However, the ability of mpMRI to distinguish extracapsular extension (ECE) from organ-confined disease when a lesion appears to be in contact with the capsule remains poor and has very limited sensitivity (5). There are several surrogates indicative of ECE including tumor contact length and PIRADS score of the lesion in question, perineural invasion and Gleason score, but determination of extension at a microscopic level is not possible at this time (6, 7). A multitude of nomograms have been validated to estimate the risk of ECE, seminal vesicle invasion, lymph nodal involvement, organ confined disease and the clinical decision whether to spare or resect the neurovascular bundles (NVB) is largely based on these combinations and the judgment and experience of the surgeon.

Unless peri-prostatic fat, extra-prostatic neural tissue or rectal mucosa remain adherent to the biopsy core, it is difficult to orient the specimen into superficial versus deep regions. Currently, to our knowledge, no attempts have been made to localize the site of the cancer within individual biopsy cores nor to quantify its distance from the capsule. This could have significant implications for altering the surgical plan especially now that mpMRI is gaining wide acceptance. We sought to evaluate whether a system for color-coding transrectal mpMRI guided fusion prostate biopsy cores could reliably show where cancer was located in relation to periphery (i.e capsular aspect of the sample) in comparison to the deep aspect of the sample (i.e distant from the capsule).

MATERIALS AND METHODS

We performed an Institution Review Board (IRB) approved retrospective analysis of a prospectively collected and maintained database consisting of all patients undergoing mpMRI transrectal ultrasound guided fusion prostate biopsy performed by a single urologist (LAD) for clinical features concerning the presence of prostate cancer. mpMRI of the prostate was performed using a Siemens MAGNETOM 3T machine (Munich, Germany) as previously described (8). Each MRI scan was reviewed and reported by an attending radiologist.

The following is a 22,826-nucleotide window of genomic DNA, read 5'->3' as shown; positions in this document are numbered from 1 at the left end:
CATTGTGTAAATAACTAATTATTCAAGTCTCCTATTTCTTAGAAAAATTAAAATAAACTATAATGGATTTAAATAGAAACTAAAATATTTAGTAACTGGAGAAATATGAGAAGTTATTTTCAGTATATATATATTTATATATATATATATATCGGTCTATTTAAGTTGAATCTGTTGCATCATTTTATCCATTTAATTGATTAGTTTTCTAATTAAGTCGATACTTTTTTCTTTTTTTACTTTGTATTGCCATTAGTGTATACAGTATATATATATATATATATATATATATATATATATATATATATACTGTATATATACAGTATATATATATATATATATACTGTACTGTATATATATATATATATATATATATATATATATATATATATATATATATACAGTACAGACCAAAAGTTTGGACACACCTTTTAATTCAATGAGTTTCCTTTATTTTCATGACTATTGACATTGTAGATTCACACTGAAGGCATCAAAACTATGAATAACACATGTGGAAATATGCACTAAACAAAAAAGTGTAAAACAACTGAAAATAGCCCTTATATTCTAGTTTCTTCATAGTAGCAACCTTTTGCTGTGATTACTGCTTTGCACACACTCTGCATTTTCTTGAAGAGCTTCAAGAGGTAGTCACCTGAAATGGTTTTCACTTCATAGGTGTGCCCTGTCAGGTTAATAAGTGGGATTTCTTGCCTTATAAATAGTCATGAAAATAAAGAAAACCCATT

Each patient received prophylactic oral antibiotics (fluoroquinolone) prior to the procedure and an augmented regimen with an intramuscularly administered antibiotic if deemed high risk. Standard fleet enema was also administered the night before and at the morning of the procedure. All biopsies were performed transrectally using 3-dimensional modeling software (Invivo Corporation, Gainesville, FL, USA) and mpMRI / US fusion biopsy of the prostate was performed with an end-fire Philips iU22 transrectal ultrasound probe and sonographic system (Amsterdam, The Netherlands). A total of 5 cc of 0.5% bupivacaine was injected into the tissue in the angle of the seminal vesicle and prostate, and the periprostatic nerve plexus under transrectal ultrasonic guidance for intra-procedural patient comfort. Each biopsy sample was taken using an 18-gauge Bard Max-Core (Bard Medical Division, Covington, GA) and immediately handed to the circulating nurse or medical assistant. A minimum of 3 cores was taken from each suspicious lesion, largely dependent on the size of the volume hotspot on mpMRI (Figure-1). When obtaining the sample, a concerted effort was made to ensure that the needle insertion site was as close to a perpendicular entry across the capsule for peripheral zone lesions. The sample was placed onto a small square (3 × 4 cm) of Telfa (Kendall Telfa, Tyco Healthcare, Mansfield, MA) and verbally confirmed to be an intact core of adequate length. Pre-drawn insulin syringes with red dye (capsular aspect) and blue dye (deep aspect) (Davidson Tissue Marking System, Bradley Products Inc, Bloomington, MN) were used to color code each sample and the correct orientation was verbally affirmed prior to placing the sample into the specimen container, which was pre-labeled. A single drop of each color dye was applied to the core in its respective orientation. Each sample was allowed 30 seconds for the dye to dry prior to placing it into formalin in the specimen container and sent for pathological analysis.